Golf: What Makes a Championship Major?

The best men golfers in the world are in Rochester, N.Y. this week to play a tournament at Oak Hill Country Club. It’s the championship of the Professional Golfers Association of America. It happens every August, and it’s considered a “major” championship, one of four parts of the biggest deal in the game. But what makes it that way? Why are the four major championships of men’s golf elevated above the tournaments that happen every other week?

Unlike most sports, golf’s landscape just sort of grew this way and has now been trimmed and gardened into an acceptable estate where greatness can be tested. There’s no official “majors” office that handed down an edict naming the Masters Tournament, the U.S. Open, the Open Championship (also know as the British Open) and the PGA Championship the pinnacle of golf achievement. But everyone in the sport, and in the world of sports at large, accepts those events as the leading tournaments in golf.

Rory McIlory won the 2012 PGA Championship at the Ocean Course on Kiawah Island, near Charleston, S.C. Despite the difficulty of getting to the course, the event was very well attended.

Rory McIlory won the 2012 PGA Championship at the Ocean Course on Kiawah Island, near Charleston, S.C. Despite the difficulty of getting to the course, the event was very well attended.

Note the key difference: in Major League Baseball, there is a playoff structure that leads to the World Series. This yields a champion from baseball’s top world league. Same with the National Football League and the Super Bowl, the National Hockey League and the Stanley Cup, and on and on.

Not so in men’s golf. The undisputed top league, the PGA Tour (not related to the PGA of America), has a season-long points competition that leads to a playoff series and a single champion. Most of the world’s best players find their way to the PGA Tour and have a crack at this competition, called the FedEx Cup, so it wouldn’t be fair to say that golf’s other top leagues in Europe and Asia aren’t represented. Still, modern golf consciousness continues to focus on majors as the chief marker of greatness. Tiger Woods, once again statistically world golf’s No. 1 player and always its biggest draw, has won 14 major championships. He continues to define his quest in life as the overtaking of the record of 18 professional major wins by Jack Nicklaus.

There’s no rhyme or reason in the structure of majors that would shed light on why they are great. The Masters Tournament, the only one played over the same golf course every year (Augusta National Golf Club in Augusta, Ga.) is run by that private club in exactly the manner its promoter sees fit, with no outside influence whatever. Golf’s top organizations assist, but do not make policy or decisions. The club, and only the club, does that.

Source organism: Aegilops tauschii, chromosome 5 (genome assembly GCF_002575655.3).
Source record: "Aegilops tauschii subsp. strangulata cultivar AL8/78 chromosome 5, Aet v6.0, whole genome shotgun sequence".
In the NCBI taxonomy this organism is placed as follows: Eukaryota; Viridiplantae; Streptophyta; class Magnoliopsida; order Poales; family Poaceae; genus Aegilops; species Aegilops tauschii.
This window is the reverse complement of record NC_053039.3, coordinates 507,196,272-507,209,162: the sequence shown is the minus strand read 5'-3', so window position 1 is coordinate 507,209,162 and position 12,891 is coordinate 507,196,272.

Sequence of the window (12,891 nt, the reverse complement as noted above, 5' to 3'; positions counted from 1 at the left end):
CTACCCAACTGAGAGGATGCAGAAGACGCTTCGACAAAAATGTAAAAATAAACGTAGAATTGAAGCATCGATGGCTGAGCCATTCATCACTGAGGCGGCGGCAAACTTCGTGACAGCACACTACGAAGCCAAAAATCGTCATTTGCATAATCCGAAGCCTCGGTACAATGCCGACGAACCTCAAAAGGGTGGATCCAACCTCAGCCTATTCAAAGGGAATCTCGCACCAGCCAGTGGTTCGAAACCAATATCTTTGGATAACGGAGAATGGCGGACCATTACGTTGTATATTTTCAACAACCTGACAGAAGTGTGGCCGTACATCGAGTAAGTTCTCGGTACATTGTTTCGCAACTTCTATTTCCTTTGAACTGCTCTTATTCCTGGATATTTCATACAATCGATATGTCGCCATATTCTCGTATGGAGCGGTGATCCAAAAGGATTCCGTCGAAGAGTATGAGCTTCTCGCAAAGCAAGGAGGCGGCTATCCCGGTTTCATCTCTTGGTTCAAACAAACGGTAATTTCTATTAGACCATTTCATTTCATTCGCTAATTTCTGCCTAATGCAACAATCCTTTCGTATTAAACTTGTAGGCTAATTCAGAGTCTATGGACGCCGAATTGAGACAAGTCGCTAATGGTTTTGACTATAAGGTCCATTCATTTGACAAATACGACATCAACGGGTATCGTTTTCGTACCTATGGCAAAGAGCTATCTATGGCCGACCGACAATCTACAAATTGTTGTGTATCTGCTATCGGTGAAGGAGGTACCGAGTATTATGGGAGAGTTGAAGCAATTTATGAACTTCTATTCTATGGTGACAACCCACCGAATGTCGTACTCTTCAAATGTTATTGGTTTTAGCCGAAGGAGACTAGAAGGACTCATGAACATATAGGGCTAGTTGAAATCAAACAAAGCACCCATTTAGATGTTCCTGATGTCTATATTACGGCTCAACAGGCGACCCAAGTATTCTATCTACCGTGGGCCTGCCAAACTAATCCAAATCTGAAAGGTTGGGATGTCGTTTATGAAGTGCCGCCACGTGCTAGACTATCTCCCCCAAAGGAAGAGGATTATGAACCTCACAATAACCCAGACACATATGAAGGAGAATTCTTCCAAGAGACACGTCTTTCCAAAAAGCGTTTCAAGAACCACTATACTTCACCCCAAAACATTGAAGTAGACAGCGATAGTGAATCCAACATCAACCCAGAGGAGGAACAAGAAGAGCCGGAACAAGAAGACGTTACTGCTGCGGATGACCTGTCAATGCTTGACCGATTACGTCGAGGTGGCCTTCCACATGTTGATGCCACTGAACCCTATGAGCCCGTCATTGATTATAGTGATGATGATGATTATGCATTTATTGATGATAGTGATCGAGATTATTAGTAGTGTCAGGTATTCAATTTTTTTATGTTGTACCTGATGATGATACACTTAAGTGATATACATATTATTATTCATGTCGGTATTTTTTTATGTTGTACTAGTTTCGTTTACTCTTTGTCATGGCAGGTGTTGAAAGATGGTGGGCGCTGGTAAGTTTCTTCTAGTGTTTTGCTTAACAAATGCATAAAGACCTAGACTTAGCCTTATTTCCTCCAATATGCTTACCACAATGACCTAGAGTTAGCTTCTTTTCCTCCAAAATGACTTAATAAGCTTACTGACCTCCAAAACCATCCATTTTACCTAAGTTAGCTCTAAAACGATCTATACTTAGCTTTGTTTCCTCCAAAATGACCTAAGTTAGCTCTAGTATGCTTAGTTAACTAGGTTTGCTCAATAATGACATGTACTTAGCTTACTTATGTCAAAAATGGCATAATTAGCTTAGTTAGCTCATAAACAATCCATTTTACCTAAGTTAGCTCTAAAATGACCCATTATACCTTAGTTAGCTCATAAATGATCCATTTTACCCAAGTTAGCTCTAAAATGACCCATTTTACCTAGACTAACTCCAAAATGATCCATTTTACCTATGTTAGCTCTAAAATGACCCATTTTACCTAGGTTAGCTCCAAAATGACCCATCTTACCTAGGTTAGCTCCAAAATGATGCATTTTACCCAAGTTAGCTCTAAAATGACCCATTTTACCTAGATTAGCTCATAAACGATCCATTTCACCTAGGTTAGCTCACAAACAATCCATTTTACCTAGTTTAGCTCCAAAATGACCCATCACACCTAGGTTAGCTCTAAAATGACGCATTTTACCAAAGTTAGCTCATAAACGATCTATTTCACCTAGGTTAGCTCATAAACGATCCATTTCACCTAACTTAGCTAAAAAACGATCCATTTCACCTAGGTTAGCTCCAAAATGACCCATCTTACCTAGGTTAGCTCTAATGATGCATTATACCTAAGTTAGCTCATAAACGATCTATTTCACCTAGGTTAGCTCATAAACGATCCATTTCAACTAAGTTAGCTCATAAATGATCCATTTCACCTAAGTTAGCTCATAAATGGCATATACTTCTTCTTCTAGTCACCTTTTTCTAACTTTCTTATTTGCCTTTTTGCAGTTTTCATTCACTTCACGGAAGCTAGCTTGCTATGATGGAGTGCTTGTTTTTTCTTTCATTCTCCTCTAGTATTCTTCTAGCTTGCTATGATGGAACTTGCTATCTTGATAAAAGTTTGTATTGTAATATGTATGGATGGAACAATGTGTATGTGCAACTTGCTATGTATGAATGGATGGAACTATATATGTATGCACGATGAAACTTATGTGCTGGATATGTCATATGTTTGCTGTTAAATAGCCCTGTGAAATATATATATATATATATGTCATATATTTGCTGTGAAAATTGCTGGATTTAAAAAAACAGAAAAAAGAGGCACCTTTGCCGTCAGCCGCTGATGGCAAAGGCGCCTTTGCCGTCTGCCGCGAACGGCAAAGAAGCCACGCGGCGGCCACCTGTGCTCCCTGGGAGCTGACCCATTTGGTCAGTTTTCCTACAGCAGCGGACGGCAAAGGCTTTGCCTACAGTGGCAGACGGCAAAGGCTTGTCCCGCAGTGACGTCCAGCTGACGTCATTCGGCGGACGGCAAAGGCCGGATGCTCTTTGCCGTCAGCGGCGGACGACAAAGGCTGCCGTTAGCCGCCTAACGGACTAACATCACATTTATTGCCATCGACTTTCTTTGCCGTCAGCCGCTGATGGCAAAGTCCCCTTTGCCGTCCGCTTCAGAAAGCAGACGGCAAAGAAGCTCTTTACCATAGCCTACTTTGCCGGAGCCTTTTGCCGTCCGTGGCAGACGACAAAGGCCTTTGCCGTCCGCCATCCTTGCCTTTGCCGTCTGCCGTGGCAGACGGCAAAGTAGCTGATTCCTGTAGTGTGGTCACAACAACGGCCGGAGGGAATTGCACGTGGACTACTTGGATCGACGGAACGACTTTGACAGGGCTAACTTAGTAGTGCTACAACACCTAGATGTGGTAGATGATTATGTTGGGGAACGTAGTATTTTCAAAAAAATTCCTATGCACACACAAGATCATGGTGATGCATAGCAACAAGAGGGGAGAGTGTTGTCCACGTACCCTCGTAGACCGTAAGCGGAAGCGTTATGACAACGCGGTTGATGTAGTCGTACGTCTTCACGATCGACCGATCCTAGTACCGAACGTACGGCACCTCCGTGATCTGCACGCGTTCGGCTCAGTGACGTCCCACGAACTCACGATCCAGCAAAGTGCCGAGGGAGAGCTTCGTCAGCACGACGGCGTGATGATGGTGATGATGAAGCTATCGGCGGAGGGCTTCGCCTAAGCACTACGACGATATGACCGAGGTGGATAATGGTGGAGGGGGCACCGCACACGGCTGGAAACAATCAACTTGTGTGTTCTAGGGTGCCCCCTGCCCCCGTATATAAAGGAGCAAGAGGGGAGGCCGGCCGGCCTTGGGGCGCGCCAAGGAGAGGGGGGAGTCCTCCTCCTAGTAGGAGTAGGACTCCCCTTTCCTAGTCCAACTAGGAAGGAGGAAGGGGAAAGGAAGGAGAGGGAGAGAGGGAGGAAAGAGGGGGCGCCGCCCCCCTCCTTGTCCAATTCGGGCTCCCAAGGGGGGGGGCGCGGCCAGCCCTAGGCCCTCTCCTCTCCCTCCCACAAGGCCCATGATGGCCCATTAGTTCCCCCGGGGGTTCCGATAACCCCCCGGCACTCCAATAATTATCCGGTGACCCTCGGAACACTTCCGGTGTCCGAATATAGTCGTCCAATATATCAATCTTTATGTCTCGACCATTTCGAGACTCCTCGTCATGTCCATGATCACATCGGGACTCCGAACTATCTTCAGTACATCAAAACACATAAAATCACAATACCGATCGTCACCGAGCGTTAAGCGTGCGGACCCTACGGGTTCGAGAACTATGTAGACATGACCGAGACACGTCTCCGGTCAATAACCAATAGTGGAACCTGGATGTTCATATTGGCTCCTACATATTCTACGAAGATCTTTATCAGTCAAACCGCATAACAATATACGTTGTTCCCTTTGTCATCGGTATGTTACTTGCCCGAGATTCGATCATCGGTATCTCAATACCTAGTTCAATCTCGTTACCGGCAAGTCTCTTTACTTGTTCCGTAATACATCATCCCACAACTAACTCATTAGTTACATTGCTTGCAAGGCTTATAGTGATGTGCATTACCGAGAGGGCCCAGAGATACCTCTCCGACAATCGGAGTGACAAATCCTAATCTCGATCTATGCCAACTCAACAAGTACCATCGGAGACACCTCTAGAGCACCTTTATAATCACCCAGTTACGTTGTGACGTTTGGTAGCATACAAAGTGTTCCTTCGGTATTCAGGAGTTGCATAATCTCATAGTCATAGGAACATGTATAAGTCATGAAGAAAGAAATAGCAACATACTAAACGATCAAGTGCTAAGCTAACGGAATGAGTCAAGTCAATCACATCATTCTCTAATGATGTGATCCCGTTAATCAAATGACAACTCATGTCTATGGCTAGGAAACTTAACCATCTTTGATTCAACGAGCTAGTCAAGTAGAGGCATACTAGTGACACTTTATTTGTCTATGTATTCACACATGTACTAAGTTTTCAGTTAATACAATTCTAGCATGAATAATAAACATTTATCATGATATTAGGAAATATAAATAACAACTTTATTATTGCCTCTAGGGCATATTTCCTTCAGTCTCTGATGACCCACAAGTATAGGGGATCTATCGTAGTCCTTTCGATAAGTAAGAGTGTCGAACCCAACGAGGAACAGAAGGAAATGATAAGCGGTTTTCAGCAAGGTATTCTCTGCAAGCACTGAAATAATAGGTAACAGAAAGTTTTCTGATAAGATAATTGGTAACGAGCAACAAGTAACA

The U.S. Open is put on as one of 13 annual championships by another private group, the United States Golf Association, whose other tasks include the administration of the game’s rules. This it does with the Royal & Ancient Golf Club of St. Andrews, Scotland, the private group that stages the Open Championship. And the PGA of America, whose championship is this week at Oak Hill, is a trade organization of about 28,000 golf professionals who work at golf clubs, retail stores, teaching centers and the like. In a sense, it’s not even the membership’s championship; most of them don’t play side by side with the touring professionals whose names we see in the sports pages all summer.

And today’s majors weren’t always the majors. Only one player, a well-to-do lawyer from Atlanta named Bob Jones, has ever won all four men’s major championships in one year. Jones, an amateur, did it in 1930. He happened to have been one of the finest players ever to take up a club; to say he is revered in golf circles more than 80 years after his supernova of popularity and more than 40 years after his death is unavoidable understatement. But when he won, the four majors were the U.S. Open, the Open Championship, the U.S. Amateur, and the British Amateur. The last two still exist, and they’re still important. But they are no longer majors.